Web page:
A default 20mph speed limit in Manchester’s residential areas is on the horizon according to the council – and they have hit back angrily at suggestions they are ‘dragging their heels’.
Liberal Democrat MP John Leech launched a scathing attack this week urging Manchester City Council to ‘stop the delays and start saving lives’.
But the council has countered Mr Leech’s claim, and insists, despite a lack of government aid, that plans for the reduced limits are moving forward.
Councillor Bernard Priest, executive member for neighbourhood services at Manchester City Council, said: “It is totally wrong to suggest that we have not acted on the motion approved by council about introducing more 20mph zones.
“In fact if Mr Leech had been paying attention he would have noticed that, despite his government not providing any funding towards this goal, we will be taking a report setting out exactly what we’re doing to the council’s Executive meeting on 29 May.”
Road safety pressure group 20’s Plenty for Us actively campaigns for a blanket 20mph speed limit in residential areas across the country.
However Manchester local authority is yet to implement the group’s proposal and have instead only given a ‘political commitment’ to the cause.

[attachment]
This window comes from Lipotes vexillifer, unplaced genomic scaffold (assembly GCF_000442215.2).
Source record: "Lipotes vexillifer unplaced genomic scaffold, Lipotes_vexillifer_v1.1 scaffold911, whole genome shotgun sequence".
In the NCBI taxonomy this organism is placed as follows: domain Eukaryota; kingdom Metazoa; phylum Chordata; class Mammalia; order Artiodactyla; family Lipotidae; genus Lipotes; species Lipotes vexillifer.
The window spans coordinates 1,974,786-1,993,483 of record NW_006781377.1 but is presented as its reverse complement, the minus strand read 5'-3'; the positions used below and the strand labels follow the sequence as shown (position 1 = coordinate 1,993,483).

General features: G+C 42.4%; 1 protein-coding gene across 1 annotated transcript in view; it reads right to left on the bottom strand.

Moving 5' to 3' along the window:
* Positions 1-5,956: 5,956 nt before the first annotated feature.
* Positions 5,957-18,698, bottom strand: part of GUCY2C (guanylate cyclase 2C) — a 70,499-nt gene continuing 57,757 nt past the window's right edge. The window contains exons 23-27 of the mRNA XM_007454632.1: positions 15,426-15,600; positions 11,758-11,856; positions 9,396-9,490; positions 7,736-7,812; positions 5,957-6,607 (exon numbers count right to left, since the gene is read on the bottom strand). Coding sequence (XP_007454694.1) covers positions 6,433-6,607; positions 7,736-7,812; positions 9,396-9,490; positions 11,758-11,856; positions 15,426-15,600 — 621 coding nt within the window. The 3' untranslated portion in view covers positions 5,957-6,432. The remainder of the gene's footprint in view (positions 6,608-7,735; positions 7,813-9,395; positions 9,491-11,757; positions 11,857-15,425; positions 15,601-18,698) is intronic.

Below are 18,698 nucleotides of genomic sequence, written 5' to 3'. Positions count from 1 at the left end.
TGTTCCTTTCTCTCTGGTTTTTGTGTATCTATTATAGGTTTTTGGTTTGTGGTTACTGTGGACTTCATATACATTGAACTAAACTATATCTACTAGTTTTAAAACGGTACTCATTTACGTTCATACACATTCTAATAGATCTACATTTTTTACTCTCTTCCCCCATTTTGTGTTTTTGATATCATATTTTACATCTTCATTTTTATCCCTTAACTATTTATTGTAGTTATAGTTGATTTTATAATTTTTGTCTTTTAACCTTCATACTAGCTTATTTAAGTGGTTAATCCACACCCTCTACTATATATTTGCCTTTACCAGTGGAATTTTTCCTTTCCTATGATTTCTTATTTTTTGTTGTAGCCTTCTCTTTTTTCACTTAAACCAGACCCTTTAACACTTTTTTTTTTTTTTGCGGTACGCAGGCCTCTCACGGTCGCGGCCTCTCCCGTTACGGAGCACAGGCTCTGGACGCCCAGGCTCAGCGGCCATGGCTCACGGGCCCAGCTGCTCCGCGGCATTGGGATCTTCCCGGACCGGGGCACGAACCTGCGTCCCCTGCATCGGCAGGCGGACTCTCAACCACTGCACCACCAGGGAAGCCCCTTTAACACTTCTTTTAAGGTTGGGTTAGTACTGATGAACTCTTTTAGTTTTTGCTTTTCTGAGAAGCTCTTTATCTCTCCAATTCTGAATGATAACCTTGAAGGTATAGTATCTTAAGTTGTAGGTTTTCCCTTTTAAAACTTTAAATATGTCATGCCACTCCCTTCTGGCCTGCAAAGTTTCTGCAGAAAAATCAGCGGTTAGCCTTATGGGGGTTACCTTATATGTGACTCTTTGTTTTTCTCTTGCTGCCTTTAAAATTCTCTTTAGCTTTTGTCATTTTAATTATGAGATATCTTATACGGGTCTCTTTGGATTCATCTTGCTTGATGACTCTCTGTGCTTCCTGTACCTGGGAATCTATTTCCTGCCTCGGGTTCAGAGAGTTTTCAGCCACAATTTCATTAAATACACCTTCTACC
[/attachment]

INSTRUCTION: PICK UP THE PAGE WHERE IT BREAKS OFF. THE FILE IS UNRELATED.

Currently, more than eight million people in the UK are living within areas where the local authority has adopted the 20mph limit.
Large cities including Newcastle-upon-Tyne, Liverpool, Sheffield and parts of London have all imposed the reduced limit.
And with claims being made that a 10mph cut could lead to a 40% reduction in casualties, Mr Leech believes it is time for Manchester to follow suit.
“With serious accidents on the increase, Manchester Council should stop the delays and get on with saving lives,” he said.
“Transport Minister Norman Baker has cut the red tape and made it easier for councils to introduce 20s plenty.
“Councils across the country, of all political persuasions, are finding money to make 20mph zones happen. Why are Labour Manchester doing nothing?”
Chorlton Councillor Victor Chamberlain, who proposed the council motion to adopt the idea in Manchester, echoed Mr Leech’s view.
“The council need to get on with it before any more lives are put in danger,” she said.
“It has been over a year now since Manchester agreed to my 20’s Plenty plan and little has been done to make our roads safer for all.”
Picture courtesy of Edinburgh Greens, with thanks.